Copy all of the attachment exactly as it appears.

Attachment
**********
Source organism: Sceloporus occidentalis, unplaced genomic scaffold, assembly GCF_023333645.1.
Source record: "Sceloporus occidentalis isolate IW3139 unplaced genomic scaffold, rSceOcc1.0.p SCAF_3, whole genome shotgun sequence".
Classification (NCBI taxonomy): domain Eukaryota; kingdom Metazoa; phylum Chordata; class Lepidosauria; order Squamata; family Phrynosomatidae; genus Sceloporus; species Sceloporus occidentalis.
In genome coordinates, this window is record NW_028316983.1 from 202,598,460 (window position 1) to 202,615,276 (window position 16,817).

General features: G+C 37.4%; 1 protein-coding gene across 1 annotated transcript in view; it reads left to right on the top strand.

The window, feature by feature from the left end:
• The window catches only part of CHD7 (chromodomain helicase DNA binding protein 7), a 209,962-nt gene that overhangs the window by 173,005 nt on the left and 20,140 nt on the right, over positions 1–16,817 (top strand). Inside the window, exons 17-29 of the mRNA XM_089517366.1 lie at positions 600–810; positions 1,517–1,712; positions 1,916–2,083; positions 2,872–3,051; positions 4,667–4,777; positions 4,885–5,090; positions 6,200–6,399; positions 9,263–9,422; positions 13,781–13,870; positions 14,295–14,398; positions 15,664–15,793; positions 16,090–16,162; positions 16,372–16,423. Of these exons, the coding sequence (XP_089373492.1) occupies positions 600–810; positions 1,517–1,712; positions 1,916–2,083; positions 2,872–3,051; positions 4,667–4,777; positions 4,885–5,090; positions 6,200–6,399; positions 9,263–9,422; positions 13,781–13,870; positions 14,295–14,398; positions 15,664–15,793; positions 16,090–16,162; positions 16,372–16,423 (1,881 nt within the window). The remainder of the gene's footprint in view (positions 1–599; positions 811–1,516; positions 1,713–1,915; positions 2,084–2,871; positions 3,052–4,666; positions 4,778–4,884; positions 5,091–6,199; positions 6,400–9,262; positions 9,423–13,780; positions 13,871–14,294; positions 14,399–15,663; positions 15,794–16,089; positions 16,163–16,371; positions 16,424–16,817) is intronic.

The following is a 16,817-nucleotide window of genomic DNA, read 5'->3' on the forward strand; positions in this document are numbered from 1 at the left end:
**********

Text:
Source organism: Sceloporus occidentalis, unplaced genomic scaffold, assembly GCF_023333645.1.
Source record: "Sceloporus occidentalis isolate IW3139 unplaced genomic scaffold, rSceOcc1.0.p SCAF_3, whole genome shotgun sequence".
Classification (NCBI taxonomy): domain Eukaryota; kingdom Metazoa; phylum Chordata; class Lepidosauria; order Squamata; family Phrynosomatidae; genus Sceloporus; species Sceloporus occidentalis.
In genome coordinates, this window is record NW_028316983.1 from 202,598,460 (window position 1) to 202,615,276 (window position 16,817).

General features: G+C 37.4%; 1 protein-coding gene across 1 annotated transcript in view; it reads left to right on the top strand.

The window, feature by feature from the left end:
• The window catches only part of CHD7 (chromodomain helicase DNA binding protein 7), a 209,962-nt gene that overhangs the window by 173,005 nt on the left and 20,140 nt on the right, over positions 1–16,817 (top strand). Inside the window, exons 17-29 of the mRNA XM_089517366.1 lie at positions 600–810; positions 1,517–1,712; positions 1,916–2,083; positions 2,872–3,051; positions 4,667–4,777; positions 4,885–5,090; positions 6,200–6,399; positions 9,263–9,422; positions 13,781–13,870; positions 14,295–14,398; positions 15,664–15,793; positions 16,090–16,162; positions 16,372–16,423. Of these exons, the coding sequence (XP_089373492.1) occupies positions 600–810; positions 1,517–1,712; positions 1,916–2,083; positions 2,872–3,051; positions 4,667–4,777; positions 4,885–5,090; positions 6,200–6,399; positions 9,263–9,422; positions 13,781–13,870; positions 14,295–14,398; positions 15,664–15,793; positions 16,090–16,162; positions 16,372–16,423 (1,881 nt within the window). The remainder of the gene's footprint in view (positions 1–599; positions 811–1,516; positions 1,713–1,915; positions 2,084–2,871; positions 3,052–4,666; positions 4,778–4,884; positions 5,091–6,199; positions 6,400–9,262; positions 9,423–13,780; positions 13,871–14,294; positions 14,399–15,663; positions 15,794–16,089; positions 16,163–16,371; positions 16,424–16,817) is intronic.

The following is a 16,817-nucleotide window of genomic DNA, read 5'->3' on the forward strand; positions in this document are numbered from 1 at the left end: